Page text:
I’ve seen a lot of posts talking about OWS, police brutality, race, gender, & intersectionality. Many of those posts include links to the famous stories of police brutality. And those stories are important & should be told. But, by only talking about those stories I worry that we’re giving the impression that police brutality is relatively rare in communities of color. I’ve posted in the past about the cop who called me a nigger when I was 12 & the time my (then) 13 year old husband was beaten up by a cop. But, those weren’t our only run ins with abusive police officers. Experience has taught me to worry about the cops. I think of them as a risk to navigate more than I think of them as people who are here to protect me or my family. My husband & I have already had the talks with our oldest son about how to act when he’s stopped by the cops. Notice I said when he’s stopped.
That’s because I have been stopped while doing everything from taking a walk to grocery shopping to helping someone move. My father in law runs a Medicar service that primarily caters to the elderly who need help getting from their homes to doctor’s appointments. My husband used to ride along to help him out, since it’s a family business. One day they were stopped by the police because some cop decided a white van leaving a hospital on the West Side of Chicago fit the description of a tan truck that had been involved in a robbery in the Loop. They forced them out of the vehicle at gunpoint while a bunch of elderly people watched & worried. When it became clear that they didn’t fit the description? The cops told them they were free to go and left. That’s it. No apology, no consideration for all the people in the vehicle, but then everyone involved was a POC.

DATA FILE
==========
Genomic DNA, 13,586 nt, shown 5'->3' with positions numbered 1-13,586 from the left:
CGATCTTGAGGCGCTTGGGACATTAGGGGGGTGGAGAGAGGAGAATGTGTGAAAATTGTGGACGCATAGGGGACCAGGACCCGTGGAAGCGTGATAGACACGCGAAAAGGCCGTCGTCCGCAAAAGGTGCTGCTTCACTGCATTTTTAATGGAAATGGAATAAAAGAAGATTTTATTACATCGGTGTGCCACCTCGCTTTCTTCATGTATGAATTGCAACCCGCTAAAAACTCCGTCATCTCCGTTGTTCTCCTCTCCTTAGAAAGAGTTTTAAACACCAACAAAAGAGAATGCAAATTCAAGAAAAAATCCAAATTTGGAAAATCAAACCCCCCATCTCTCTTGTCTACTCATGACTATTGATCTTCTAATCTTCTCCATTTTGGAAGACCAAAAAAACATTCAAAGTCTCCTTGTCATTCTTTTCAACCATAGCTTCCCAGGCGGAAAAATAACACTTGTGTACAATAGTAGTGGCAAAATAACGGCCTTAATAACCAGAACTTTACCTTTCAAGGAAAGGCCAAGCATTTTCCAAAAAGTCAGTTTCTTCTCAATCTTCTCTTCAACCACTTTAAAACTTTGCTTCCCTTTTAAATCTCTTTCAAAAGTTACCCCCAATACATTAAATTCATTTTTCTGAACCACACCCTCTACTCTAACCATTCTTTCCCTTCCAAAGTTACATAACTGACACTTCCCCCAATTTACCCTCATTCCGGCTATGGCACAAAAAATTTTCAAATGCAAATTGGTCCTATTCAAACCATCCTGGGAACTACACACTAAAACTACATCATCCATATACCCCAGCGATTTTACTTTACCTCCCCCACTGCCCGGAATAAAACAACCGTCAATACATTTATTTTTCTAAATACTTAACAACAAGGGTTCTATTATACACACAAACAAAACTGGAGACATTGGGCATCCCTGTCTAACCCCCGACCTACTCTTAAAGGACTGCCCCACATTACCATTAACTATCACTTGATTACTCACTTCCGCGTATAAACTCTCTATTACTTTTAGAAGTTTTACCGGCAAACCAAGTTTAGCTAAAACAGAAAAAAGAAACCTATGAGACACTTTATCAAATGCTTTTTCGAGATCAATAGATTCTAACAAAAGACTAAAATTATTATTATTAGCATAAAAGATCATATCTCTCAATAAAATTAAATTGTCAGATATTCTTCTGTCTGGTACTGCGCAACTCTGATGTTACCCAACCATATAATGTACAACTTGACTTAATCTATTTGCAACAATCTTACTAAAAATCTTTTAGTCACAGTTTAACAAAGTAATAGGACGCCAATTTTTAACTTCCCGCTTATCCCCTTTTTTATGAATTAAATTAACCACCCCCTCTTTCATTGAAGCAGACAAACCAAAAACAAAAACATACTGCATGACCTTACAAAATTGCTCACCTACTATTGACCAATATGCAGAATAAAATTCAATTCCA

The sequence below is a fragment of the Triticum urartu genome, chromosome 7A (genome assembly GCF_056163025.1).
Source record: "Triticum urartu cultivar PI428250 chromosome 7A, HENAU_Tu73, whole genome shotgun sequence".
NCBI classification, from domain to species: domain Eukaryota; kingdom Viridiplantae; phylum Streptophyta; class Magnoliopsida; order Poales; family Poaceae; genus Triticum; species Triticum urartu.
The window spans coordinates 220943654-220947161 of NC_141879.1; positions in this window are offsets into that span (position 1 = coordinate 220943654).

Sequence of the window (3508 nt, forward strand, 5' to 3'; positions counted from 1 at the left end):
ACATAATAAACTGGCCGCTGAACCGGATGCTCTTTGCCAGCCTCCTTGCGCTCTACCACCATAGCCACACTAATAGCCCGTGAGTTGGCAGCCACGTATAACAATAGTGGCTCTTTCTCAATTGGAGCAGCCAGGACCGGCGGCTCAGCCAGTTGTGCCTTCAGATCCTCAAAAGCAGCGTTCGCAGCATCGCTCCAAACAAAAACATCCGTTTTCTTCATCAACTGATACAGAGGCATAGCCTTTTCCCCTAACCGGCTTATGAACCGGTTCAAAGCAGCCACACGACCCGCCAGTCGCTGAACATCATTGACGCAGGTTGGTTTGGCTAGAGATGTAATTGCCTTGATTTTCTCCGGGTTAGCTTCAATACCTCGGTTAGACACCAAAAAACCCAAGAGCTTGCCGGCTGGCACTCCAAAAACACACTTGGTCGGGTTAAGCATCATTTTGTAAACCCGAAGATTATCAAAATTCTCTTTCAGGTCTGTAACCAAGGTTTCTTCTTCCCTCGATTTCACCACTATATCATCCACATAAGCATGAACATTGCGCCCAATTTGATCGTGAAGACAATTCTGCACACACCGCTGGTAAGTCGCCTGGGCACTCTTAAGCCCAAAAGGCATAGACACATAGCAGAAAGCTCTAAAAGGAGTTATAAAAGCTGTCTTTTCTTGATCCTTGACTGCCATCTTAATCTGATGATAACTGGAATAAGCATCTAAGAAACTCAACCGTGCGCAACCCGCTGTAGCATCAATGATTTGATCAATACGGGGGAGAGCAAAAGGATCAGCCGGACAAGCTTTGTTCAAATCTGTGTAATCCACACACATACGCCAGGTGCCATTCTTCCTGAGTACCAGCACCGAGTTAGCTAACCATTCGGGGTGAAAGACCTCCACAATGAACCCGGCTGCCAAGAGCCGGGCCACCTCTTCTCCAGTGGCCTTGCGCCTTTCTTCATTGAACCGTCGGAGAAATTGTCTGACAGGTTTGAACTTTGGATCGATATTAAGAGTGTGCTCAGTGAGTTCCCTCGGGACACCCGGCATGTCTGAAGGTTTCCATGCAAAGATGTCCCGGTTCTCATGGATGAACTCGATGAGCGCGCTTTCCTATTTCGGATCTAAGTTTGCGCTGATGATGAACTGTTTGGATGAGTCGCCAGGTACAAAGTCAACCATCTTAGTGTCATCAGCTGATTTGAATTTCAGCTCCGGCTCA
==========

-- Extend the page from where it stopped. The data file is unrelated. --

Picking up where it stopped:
Matter of fact, let me tell you about Kourtney Wilson. I’ve known her since she was a teenager. She’s a nice young lady who unfortunately has lupus. Two years ago she had a seizure, her roommate dialed 911 & when the paramedics came (despite being told about her health status), they manhandled her & had the police arrest her. As if that wasn’t bad enough they took her all over the place (two different precinct houses & two different hospitals) so that she was denied medical treatment for 9 hours. Think about that for a second. NINE HOURS after she had the seizure she finally got the help she needed. And that’s a case that only made the local news & the blogosphere before vanishing into the Wayback machine to be dug up by people like me with a reason to know her name. Imagine being afraid to call an ambulance when someone you love needs one because they could be arrested for being sick. Imagine being killed in your own home like Kathryn Johnston or Aiyana Jones. Imagine being harassed or having a gun pulled on you just because you’re going about your day while being of color.
We don’t have to be at a protest, or actually fit the description of a suspect to have a negative interaction with the police. Officers like John Burge have tortured POC into confessing to crimes they didn’t commit & gotten away with it for decades. We know the police cannot be trusted. So, to see the police using pepper spray on protestors, or going out dressed in riot gear to evict them from encampments? Not at all a shock. I know some will say “Well now we know, & we’re trying to fix it for everyone” but you’ll pardon me if I don’t buy that the changes OWS is fighting for will extend to POC. Not when every time someone brings up race and OWS there is invariably a “It’s not about race, it’s about class. Why are you being divisive?” response from multiple people. POC of every class have to be concerned with the possibility of police brutality, & until OWS addresses that reality, how can it represent the entire 99%?